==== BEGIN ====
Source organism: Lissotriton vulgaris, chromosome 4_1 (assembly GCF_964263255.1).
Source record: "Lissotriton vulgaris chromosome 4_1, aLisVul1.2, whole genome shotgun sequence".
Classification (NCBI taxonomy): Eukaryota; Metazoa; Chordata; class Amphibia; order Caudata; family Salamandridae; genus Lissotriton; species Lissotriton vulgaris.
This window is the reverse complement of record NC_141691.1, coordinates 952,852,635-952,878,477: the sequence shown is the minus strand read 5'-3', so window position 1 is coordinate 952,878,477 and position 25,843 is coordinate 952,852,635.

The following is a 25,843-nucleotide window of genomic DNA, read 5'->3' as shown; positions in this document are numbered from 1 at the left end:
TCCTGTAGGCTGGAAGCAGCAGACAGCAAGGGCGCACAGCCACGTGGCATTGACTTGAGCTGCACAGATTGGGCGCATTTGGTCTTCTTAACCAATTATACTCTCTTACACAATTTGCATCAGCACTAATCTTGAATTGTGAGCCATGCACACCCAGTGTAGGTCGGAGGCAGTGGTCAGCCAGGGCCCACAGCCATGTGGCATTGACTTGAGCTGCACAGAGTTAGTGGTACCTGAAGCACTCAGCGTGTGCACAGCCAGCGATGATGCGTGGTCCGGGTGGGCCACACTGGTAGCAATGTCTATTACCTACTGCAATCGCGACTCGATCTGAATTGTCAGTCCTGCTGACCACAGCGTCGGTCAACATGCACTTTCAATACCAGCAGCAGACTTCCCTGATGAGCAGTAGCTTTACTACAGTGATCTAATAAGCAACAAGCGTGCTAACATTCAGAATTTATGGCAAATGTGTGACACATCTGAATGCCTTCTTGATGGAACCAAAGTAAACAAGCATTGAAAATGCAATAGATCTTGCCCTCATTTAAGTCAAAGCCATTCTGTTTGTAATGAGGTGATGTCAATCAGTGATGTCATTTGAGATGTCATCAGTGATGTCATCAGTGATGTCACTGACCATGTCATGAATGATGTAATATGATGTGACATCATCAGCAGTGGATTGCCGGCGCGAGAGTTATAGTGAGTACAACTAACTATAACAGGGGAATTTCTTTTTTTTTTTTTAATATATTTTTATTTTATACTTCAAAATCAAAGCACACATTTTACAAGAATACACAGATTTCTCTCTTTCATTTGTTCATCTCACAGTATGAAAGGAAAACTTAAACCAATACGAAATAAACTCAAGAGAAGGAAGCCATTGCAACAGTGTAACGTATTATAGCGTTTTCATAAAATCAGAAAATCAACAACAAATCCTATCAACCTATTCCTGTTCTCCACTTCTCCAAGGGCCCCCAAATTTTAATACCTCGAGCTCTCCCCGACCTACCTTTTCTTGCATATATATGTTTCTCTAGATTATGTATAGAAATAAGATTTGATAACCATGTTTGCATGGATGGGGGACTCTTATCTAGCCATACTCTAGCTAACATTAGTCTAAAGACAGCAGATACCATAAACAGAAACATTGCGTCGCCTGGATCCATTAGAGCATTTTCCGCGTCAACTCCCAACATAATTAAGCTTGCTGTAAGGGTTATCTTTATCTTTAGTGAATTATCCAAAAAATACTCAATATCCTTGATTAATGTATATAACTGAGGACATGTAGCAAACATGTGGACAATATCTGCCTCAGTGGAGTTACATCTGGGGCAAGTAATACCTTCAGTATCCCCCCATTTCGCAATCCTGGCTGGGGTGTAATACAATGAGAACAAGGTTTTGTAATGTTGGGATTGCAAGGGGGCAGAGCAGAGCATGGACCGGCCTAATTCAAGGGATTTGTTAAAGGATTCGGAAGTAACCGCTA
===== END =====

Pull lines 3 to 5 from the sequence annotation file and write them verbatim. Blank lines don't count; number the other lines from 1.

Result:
Classification (NCBI taxonomy): Eukaryota; Metazoa; Chordata; class Amphibia; order Caudata; family Salamandridae; genus Lissotriton; species Lissotriton vulgaris.
This window is the reverse complement of record NC_141691.1, coordinates 952,852,635-952,878,477: the sequence shown is the minus strand read 5'-3', so window position 1 is coordinate 952,878,477 and position 25,843 is coordinate 952,852,635.

The following is a 25,843-nucleotide window of genomic DNA, read 5'->3' as shown; positions in this document are numbered from 1 at the left end: